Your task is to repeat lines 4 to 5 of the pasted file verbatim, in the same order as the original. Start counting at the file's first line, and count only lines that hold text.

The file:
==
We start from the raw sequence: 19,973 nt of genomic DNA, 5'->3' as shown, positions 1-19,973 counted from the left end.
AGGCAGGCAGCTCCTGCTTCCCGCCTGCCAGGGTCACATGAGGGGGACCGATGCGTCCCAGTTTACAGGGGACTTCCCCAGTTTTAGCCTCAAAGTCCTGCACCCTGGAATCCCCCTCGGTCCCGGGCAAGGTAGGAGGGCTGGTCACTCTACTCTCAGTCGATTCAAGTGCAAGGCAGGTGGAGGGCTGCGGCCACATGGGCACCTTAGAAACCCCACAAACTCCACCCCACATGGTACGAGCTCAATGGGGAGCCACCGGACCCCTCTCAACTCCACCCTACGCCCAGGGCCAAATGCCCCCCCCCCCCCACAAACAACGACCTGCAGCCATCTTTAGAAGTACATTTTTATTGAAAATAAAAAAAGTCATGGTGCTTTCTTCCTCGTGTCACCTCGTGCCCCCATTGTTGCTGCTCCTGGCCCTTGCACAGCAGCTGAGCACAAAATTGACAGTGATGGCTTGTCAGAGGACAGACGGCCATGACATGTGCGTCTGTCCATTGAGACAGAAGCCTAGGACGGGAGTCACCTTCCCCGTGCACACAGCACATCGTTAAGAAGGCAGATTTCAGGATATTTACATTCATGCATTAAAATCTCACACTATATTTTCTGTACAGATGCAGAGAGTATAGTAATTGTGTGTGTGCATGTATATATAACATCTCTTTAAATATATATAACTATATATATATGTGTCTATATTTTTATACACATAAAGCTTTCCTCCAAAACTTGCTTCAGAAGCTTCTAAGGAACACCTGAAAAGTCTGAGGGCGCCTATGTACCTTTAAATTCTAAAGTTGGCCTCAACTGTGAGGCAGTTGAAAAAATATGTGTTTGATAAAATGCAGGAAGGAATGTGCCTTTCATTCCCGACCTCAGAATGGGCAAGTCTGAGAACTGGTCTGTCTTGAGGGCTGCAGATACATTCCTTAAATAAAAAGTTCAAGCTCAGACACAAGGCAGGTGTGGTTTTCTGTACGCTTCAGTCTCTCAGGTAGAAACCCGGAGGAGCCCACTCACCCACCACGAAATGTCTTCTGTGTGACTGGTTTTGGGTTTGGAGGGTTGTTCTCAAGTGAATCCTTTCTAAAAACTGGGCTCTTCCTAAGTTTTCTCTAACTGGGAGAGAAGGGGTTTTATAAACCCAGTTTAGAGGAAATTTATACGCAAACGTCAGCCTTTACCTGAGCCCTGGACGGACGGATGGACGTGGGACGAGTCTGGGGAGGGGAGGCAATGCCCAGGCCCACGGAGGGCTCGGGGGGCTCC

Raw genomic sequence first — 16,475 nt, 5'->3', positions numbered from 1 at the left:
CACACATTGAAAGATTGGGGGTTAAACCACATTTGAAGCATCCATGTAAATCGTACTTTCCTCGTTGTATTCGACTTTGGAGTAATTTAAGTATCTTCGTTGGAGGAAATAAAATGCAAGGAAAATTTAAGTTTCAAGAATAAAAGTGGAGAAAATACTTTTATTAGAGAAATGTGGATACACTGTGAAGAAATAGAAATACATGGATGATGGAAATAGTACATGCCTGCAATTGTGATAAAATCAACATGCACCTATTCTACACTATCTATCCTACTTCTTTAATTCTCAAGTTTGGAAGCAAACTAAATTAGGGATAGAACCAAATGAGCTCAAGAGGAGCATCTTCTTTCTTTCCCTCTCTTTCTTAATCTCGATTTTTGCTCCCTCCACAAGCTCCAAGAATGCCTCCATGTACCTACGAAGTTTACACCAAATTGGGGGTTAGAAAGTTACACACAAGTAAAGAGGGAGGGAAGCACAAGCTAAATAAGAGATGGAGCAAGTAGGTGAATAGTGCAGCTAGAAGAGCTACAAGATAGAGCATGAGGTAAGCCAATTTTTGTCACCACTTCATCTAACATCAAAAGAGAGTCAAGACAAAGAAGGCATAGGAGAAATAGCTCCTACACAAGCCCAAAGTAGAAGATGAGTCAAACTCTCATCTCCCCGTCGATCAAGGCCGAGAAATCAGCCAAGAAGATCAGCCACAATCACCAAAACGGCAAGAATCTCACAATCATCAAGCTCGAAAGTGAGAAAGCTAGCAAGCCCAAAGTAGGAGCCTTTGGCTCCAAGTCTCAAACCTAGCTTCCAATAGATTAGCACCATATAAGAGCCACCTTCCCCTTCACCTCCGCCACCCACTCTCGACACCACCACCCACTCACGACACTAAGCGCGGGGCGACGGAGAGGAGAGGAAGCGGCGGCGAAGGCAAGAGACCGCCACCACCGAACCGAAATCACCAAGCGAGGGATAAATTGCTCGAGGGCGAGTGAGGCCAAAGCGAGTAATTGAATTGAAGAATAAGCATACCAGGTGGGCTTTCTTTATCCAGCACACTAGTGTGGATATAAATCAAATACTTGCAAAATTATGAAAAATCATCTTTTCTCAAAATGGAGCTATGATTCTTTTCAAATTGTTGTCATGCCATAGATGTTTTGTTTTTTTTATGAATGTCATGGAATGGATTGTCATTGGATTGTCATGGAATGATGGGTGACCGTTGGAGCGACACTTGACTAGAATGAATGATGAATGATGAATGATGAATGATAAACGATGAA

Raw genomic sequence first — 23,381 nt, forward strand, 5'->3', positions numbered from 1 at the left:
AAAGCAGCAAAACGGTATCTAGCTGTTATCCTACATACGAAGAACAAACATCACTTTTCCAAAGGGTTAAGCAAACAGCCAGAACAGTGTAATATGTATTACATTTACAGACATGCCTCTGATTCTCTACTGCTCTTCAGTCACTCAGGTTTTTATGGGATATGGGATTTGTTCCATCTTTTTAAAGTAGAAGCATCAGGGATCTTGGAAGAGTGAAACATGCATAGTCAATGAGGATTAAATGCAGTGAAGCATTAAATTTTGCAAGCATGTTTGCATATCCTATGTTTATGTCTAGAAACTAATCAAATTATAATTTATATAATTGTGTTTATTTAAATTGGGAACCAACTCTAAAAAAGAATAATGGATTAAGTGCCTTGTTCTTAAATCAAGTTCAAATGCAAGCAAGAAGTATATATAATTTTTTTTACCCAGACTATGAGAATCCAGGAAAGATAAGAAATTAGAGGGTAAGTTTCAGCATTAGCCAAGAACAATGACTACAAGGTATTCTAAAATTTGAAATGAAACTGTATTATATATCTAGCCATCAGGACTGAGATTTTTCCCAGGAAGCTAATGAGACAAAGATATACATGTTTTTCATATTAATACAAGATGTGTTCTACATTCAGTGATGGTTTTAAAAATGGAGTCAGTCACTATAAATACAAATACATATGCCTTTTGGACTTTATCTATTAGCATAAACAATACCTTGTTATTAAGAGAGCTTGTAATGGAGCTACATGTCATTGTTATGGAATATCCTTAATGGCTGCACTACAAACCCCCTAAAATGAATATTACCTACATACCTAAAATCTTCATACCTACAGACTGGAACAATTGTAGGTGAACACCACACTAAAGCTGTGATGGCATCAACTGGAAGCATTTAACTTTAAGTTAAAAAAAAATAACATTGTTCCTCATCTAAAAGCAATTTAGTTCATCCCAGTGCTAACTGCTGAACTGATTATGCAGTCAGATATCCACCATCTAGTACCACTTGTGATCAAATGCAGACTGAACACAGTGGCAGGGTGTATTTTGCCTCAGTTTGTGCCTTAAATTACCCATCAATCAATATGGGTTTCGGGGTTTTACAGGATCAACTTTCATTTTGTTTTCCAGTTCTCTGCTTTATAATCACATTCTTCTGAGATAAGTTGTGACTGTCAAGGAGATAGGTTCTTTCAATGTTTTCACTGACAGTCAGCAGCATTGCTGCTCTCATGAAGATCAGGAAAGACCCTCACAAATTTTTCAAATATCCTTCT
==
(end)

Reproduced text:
CACACATTGAAAGATTGGGGGTTAAACCACATTTGAAGCATCCATGTAAATCGTACTTTCCTCGTTGTATTCGACTTTGGAGTAATTTAAGTATCTTCGTTGGAGGAAATAAAATGCAAGGAAAATTTAAGTTTCAAGAATAAAAGTGGAGAAAATACTTTTATTAGAGAAATGTGGATACACTGTGAAGAAATAGAAATACATGGATGATGGAAATAGTACATGCCTGCAATTGTGATAAAATCAACATGCACCTATTCTACACTATCTATCCTACTTCTTTAATTCTCAAGTTTGGAAGCAAACTAAATTAGGGATAGAACCAAATGAGCTCAAGAGGAGCATCTTCTTTCTTTCCCTCTCTTTCTTAATCTCGATTTTTGCTCCCTCCACAAGCTCCAAGAATGCCTCCATGTACCTACGAAGTTTACACCAAATTGGGGGTTAGAAAGTTACACACAAGTAAAGAGGGAGGGAAGCACAAGCTAAATAAGAGATGGAGCAAGTAGGTGAATAGTGCAGCTAGAAGAGCTACAAGATAGAGCATGAGGTAAGCCAATTTTTGTCACCACTTCATCTAACATCAAAAGAGAGTCAAGACAAAGAAGGCATAGGAGAAATAGCTCCTACACAAGCCCAAAGTAGAAGATGAGTCAAACTCTCATCTCCCCGTCGATCAAGGCCGAGAAATCAGCCAAGAAGATCAGCCACAATCACCAAAACGGCAAGAATCTCACAATCATCAAGCTCGAAAGTGAGAAAGCTAGCAAGCCCAAAGTAGGAGCCTTTGGCTCCAAGTCTCAAACCTAGCTTCCAATAGATTAGCACCATATAAGAGCCACCTTCCCCTTCACCTCCGCCACCCACTCTCGACACCACCACCCACTCACGACACTAAGCGCGGGGCGACGGAGAGGAGAGGAAGCGGCGGCGAAGGCAAGAGACCGCCACCACCGAACCGAAATCACCAAGCGAGGGATAAATTGCTCGAGGGCGAGTGAGGCCAAAGCGAGTAATTGAATTGAAGAATAAGCATACCAGGTGGGCTTTCTTTATCCAGCACACTAGTGTGGATATAAATCAAATACTTGCAAAATTATGAAAAATCATCTTTTCTCAAAATGGAGCTATGATTCTTTTCAAATTGTTGTCATGCCATAGATGTTTTGTTTTTTTTATGAATGTCATGGAATGGATTGTCATTGGATTGTCATGGAATGATGGGTGACCGTTGGAGCGACACTTGACTAGAATGAATGATGAATGATGAATGATGAATGATAAACGATGAA

Raw genomic sequence first — 23,381 nt, forward strand, 5'->3', positions numbered from 1 at the left: